Baking is science and I don't like formulas, but cooking is art and anything goes...and the simpler the better. It's all about less time at the stove and more time at the table. With a forty year passion for food I'm excited to share what I do in the kitchen nearly every day.

Friday, April 26, 2019

Pork and Scallions Dumplings

These dumplings don’t exactly abide by my mantra of, less time at the stove, more time at the table...but they’re worth the extra effort. You might want to even double the batch so you have lots of extra for the freezer. This is a recipe I adapted from the Good Fork cookbook; you can find fresh dumpling wrappers locally.

To prepare the dipping sauce, combine equal parts soy sauce, rice wine vinegar, brown sugar, and a star anise pod if you have it. Stir over medium heat until the sugar dissolves then let cool.

For the pork mixture, sauté a diced onion until translucent. Add a bunch of chopped scallions, four minced garlic cloves, and a heaping tablespoon of minced ginger, cook for another minute then scrape into a large bowl and let cool.

Into the same bowl, stir in three quarters of a cup of crumbled soft tofu, a third of a cup of hoisin sauce, a pound and a half of ground pork, a teaspoon of kosher salt, and a quarter teaspoon of black pepper. Mix well.

Line a few cookie sheets with parchment paper and fill a small bowl with water. Take a dumpling wrapper and fill it with about a tablespoon of the pork mixture, then with your finger wet the edges of the wrapper. You can simply fold the wrapper in half and press the sides together. Or if you want to get authentic, watch a Youtube video on crimping a dumpling. Lay the folded dumplings out on the cookie sheets.

To cook, heat a little bit of oil in a non-stick pan over medium heat and add enough dumplings without crowding the pan. Brown for a few minutes on one side, add a quarter inch of water, cover, and steam about five minutes or until the water evaporates. Remove the cover, flip, and brown the other side. Serve immediately with the dipping sauce.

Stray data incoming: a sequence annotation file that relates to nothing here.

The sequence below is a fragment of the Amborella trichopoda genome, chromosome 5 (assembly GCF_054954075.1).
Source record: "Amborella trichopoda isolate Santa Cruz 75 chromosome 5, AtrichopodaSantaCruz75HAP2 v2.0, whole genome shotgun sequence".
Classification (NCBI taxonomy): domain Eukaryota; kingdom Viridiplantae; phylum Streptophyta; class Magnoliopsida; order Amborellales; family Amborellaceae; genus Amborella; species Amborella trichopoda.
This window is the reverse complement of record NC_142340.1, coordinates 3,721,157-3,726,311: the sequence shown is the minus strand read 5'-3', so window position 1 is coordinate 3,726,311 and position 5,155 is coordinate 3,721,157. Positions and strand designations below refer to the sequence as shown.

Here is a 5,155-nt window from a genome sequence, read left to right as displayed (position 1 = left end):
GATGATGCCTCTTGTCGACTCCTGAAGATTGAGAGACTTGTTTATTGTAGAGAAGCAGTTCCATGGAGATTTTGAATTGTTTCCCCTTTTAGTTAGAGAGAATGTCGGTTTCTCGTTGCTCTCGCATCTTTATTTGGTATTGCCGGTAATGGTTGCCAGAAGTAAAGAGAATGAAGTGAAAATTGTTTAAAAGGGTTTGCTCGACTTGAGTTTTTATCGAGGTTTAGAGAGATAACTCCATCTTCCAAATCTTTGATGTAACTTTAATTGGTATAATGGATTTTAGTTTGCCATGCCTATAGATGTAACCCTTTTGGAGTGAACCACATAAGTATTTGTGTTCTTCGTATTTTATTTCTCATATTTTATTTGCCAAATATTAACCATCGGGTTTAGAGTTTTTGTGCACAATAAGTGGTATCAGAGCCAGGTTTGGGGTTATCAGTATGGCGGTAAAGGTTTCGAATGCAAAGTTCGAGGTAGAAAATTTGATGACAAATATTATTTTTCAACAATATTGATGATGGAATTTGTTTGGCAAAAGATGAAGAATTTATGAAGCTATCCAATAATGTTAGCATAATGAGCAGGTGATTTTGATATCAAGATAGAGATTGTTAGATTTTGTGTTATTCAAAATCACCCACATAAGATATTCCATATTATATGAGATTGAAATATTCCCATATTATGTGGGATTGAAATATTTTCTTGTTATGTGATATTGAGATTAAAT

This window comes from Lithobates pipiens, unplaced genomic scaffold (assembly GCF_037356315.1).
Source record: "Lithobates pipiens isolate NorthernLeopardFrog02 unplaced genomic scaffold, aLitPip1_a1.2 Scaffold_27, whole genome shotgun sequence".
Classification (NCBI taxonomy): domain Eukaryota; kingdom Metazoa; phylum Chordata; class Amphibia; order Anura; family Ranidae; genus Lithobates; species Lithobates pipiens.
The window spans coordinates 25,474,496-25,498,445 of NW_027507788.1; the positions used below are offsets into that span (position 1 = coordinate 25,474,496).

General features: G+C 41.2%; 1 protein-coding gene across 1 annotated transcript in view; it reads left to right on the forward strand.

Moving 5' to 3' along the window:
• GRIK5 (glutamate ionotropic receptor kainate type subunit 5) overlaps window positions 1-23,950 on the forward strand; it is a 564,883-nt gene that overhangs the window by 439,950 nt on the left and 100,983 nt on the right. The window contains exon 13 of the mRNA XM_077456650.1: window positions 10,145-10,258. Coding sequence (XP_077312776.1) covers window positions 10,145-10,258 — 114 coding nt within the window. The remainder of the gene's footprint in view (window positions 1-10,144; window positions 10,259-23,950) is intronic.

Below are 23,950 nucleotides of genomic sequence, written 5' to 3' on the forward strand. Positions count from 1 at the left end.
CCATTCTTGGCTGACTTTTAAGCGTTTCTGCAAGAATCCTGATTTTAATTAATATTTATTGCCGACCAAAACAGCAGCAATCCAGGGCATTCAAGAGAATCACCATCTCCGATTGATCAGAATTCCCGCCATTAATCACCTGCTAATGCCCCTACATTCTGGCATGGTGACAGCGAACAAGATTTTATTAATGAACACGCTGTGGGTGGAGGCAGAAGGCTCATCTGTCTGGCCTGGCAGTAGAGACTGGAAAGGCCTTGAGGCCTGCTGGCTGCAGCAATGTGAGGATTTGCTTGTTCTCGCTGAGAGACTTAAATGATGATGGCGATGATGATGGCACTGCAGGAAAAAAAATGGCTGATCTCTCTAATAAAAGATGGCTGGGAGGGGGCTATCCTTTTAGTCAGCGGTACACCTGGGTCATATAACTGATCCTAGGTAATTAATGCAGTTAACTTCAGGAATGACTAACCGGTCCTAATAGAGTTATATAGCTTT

Freeze any uneaten dumplings on the cookie sheets for about fifteen minutes, then transfer into freezer bags. Once frozen, they’ll last for several months.

Tuesday, April 23, 2019

Pan Fried Sole

Delicately flakey, flavorful, and ready in less than ten minutes, this pan-fried sole makes for the perfect weeknight dinner. To start, liberally season your fillets with salt and pepper, cut them in half if they’re on the larger side. Then, in a big bowl, dust them thoroughly with flour being sure to shake off any excess.

Set a large frying pan over medium heat and melt a few tablespoons of butter, olive oil, or a combination of both. Once hot, quickly fry the fillets until golden, it won’t take more than a couple of minutes per side. Remove using a spatula and transfer them to a warm plate while you finish cooking all of the fish. Depending on how much you have, you may need to add some additional butter and oil to the pan.

Serve immediately with a squeeze of lemon. Or with a spoonful of pureed spinach, garlic, olive oil, and salt, as shown here.

Tuesday, April 9, 2019

Cucumber Radish Salad

Five years ago, I never saw a Persian cucumber on a supermarket shelf, now they’re everywhere. How’s that? While I have no idea how these baby cukes climbed to the top of the salad veggie charts so quickly, I’m thrilled to have them readily available.

For the dressing, whisk together equal parts extra virgin olive oil and red wine vinegar, a minced shallot, and a couple pinches of salt and pepper. Next, cut your Persian cucumbers into half inch chunks and put in a large bowl with thinly sliced radishes and a healthy handful of coarsely chopped parsley. Toss with the dressing, then salt and pepper to taste.

Sounds too easy, but this salad is more complex then it lets on. And it works equally well for a weeknight meal as it does for Easter lunch.

Tuesday, April 2, 2019

Korean Chicken and Peanuts

A no-cook three ingredient sauce, now that’s my kind of cooking. And no worries about finding the Korean chili paste, I've see it everywhere these days. And you’ll want to use it for lots more after you experience it on this chicken.

For the sauce, stir together a few tablespoons of the gochujang fermented chili paste with a quarter cup of orange juice and a splash of rice wine vinegar or mirin. You’re after a French dressing type consistency, so adjust the amount of chili paste and juice as needed.

Over medium heat, toss a few handfuls of dry roasted peanuts in a dry pan until they start to brown. Immediately toss them together in a bowl with a tablespoon of toasted sesame oil and some chile powder until well coated, then set aside.

After broiling, barbequing, or pan frying your lightly salted chicken, toss in the sauce and serve with the peanuts on top.